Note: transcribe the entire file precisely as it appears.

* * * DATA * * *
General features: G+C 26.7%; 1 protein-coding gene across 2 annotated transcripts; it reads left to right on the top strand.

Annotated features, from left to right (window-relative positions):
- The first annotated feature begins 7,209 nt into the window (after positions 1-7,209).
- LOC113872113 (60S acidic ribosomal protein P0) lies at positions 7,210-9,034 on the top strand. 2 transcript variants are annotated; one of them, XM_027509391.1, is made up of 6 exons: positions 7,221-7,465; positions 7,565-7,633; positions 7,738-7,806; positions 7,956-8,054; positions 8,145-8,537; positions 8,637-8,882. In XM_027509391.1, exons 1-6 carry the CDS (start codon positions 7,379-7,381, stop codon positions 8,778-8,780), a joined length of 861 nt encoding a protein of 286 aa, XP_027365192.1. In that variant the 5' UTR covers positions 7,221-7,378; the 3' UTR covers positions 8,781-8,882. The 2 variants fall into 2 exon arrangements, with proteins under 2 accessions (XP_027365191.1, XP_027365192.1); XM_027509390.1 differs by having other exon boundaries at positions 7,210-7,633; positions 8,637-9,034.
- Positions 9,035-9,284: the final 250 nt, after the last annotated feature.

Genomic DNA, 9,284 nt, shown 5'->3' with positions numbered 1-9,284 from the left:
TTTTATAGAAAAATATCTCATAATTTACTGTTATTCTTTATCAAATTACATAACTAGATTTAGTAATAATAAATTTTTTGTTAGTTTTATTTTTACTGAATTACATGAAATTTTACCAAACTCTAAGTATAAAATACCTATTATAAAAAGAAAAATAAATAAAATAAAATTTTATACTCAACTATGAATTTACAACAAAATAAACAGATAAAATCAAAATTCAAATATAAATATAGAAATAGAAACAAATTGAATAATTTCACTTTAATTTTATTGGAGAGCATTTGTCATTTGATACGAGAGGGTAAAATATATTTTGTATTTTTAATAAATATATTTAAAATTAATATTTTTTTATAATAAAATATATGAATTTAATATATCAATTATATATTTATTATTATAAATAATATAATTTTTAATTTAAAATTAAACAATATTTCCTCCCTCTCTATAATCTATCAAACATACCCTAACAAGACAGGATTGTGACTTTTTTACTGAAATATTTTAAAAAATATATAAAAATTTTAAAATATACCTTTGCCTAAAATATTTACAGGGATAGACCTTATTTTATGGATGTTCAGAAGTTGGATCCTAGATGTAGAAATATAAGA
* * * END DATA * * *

General features: G+C 26.7%; 1 protein-coding gene across 2 annotated transcripts; it reads left to right on the top strand.

Annotated features, from left to right (window-relative positions):
- The first annotated feature begins 7,209 nt into the window (after positions 1-7,209).
- LOC113872113 (60S acidic ribosomal protein P0) lies at positions 7,210-9,034 on the top strand. 2 transcript variants are annotated; one of them, XM_027509391.1, is made up of 6 exons: positions 7,221-7,465; positions 7,565-7,633; positions 7,738-7,806; positions 7,956-8,054; positions 8,145-8,537; positions 8,637-8,882. In XM_027509391.1, exons 1-6 carry the CDS (start codon positions 7,379-7,381, stop codon positions 8,778-8,780), a joined length of 861 nt encoding a protein of 286 aa, XP_027365192.1. In that variant the 5' UTR covers positions 7,221-7,378; the 3' UTR covers positions 8,781-8,882. The 2 variants fall into 2 exon arrangements, with proteins under 2 accessions (XP_027365191.1, XP_027365192.1); XM_027509390.1 differs by having other exon boundaries at positions 7,210-7,633; positions 8,637-9,034.
- Positions 9,035-9,284: the final 250 nt, after the last annotated feature.

Genomic DNA, 9,284 nt, shown 5'->3' with positions numbered 1-9,284 from the left:
TTTTATAGAAAAATATCTCATAATTTACTGTTATTCTTTATCAAATTACATAACTAGATTTAGTAATAATAAATTTTTTGTTAGTTTTATTTTTACTGAATTACATGAAATTTTACCAAACTCTAAGTATAAAATACCTATTATAAAAAGAAAAATAAATAAAATAAAATTTTATACTCAACTATGAATTTACAACAAAATAAACAGATAAAATCAAAATTCAAATATAAATATAGAAATAGAAACAAATTGAATAATTTCACTTTAATTTTATTGGAGAGCATTTGTCATTTGATACGAGAGGGTAAAATATATTTTGTATTTTTAATAAATATATTTAAAATTAATATTTTTTTATAATAAAATATATGAATTTAATATATCAATTATATATTTATTATTATAAATAATATAATTTTTAATTTAAAATTAAACAATATTTCCTCCCTCTCTATAATCTATCAAACATACCCTAACAAGACAGGATTGTGACTTTTTTACTGAAATATTTTAAAAAATATATAAAAATTTTAAAATATACCTTTGCCTAAAATATTTACAGGGATAGACCTTATTTTATGGATGTTCAGAAGTTGGATCCTAGATGTAGAAATATAAGA